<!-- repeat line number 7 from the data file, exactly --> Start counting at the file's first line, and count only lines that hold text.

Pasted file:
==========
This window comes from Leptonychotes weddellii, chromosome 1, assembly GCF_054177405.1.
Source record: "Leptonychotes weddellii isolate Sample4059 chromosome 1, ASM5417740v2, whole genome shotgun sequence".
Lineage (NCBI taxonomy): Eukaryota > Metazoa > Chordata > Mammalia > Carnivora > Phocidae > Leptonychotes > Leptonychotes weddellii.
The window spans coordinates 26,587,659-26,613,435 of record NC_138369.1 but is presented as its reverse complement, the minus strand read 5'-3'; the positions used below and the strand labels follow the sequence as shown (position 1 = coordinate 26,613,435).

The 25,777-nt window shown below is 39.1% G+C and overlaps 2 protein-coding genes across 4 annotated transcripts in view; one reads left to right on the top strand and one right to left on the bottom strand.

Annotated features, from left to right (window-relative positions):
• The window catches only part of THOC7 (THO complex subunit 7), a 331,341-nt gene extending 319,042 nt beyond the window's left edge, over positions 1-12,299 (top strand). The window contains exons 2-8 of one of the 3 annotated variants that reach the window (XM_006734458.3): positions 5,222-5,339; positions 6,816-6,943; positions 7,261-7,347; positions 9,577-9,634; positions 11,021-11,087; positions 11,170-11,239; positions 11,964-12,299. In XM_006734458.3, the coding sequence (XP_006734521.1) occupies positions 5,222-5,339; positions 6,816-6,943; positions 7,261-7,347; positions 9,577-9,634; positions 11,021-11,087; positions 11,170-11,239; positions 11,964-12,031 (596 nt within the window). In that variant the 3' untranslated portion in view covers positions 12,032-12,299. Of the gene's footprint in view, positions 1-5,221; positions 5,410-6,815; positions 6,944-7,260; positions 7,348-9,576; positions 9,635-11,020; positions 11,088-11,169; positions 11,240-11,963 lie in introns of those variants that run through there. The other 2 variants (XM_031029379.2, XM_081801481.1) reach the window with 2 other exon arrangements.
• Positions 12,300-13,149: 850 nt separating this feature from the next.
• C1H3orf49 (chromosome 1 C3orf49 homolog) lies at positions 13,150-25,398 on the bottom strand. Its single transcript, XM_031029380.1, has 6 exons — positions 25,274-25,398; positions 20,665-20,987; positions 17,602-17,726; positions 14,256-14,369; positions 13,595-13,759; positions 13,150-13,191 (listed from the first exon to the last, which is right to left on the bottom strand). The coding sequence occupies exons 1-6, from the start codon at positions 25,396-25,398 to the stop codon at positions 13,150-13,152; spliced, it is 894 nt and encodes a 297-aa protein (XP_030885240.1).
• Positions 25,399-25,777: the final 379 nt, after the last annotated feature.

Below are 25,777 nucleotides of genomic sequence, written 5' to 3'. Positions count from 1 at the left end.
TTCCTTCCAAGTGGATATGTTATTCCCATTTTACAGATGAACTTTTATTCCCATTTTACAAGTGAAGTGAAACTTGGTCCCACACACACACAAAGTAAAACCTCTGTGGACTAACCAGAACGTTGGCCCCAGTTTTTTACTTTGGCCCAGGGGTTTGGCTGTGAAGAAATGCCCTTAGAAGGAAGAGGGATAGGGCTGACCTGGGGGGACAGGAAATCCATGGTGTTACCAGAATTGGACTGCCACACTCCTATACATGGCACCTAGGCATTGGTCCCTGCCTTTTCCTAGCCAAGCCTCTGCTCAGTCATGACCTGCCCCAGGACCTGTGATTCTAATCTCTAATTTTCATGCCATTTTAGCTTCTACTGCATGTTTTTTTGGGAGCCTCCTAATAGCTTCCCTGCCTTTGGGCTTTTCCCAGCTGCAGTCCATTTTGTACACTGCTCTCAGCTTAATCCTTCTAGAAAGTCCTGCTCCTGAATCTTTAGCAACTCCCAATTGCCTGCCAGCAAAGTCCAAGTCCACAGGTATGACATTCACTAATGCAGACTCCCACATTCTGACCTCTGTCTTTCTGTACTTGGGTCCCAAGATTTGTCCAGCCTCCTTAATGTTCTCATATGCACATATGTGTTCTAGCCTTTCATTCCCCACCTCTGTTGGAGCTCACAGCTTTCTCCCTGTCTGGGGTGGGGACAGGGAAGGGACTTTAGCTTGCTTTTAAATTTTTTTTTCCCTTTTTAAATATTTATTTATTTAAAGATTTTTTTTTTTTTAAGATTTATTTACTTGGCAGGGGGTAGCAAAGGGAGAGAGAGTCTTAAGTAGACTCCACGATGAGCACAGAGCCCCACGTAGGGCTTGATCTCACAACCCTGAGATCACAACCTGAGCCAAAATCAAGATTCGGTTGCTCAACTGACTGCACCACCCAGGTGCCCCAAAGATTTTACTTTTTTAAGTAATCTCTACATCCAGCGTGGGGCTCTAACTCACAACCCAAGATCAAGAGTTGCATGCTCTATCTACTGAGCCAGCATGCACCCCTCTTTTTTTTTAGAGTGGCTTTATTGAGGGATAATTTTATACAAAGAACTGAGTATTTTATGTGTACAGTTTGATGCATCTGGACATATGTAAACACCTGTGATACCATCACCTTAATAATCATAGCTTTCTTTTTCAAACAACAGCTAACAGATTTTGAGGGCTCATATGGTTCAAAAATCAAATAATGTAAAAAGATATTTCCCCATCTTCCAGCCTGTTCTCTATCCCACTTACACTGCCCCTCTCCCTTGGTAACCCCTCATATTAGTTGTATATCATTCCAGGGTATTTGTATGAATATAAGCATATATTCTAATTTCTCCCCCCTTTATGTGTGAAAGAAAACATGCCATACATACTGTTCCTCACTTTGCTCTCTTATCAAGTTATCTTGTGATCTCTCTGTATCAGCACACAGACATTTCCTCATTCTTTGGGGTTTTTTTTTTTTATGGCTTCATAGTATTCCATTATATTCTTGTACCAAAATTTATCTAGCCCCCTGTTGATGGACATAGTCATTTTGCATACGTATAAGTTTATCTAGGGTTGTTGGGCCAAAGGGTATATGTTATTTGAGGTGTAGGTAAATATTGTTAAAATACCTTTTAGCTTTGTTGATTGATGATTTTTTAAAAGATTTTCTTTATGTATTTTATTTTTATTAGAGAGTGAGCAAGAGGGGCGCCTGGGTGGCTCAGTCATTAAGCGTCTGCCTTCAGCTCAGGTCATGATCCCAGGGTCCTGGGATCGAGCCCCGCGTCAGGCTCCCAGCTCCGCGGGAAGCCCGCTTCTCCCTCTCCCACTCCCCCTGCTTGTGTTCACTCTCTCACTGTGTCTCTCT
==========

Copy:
• The window catches only part of THOC7 (THO complex subunit 7), a 331,341-nt gene extending 319,042 nt beyond the window's left edge, over positions 1-12,299 (top strand). The window contains exons 2-8 of one of the 3 annotated variants that reach the window (XM_006734458.3): positions 5,222-5,339; positions 6,816-6,943; positions 7,261-7,347; positions 9,577-9,634; positions 11,021-11,087; positions 11,170-11,239; positions 11,964-12,299. In XM_006734458.3, the coding sequence (XP_006734521.1) occupies positions 5,222-5,339; positions 6,816-6,943; positions 7,261-7,347; positions 9,577-9,634; positions 11,021-11,087; positions 11,170-11,239; positions 11,964-12,031 (596 nt within the window). In that variant the 3' untranslated portion in view covers positions 12,032-12,299. Of the gene's footprint in view, positions 1-5,221; positions 5,410-6,815; positions 6,944-7,260; positions 7,348-9,576; positions 9,635-11,020; positions 11,088-11,169; positions 11,240-11,963 lie in introns of those variants that run through there. The other 2 variants (XM_031029379.2, XM_081801481.1) reach the window with 2 other exon arrangements.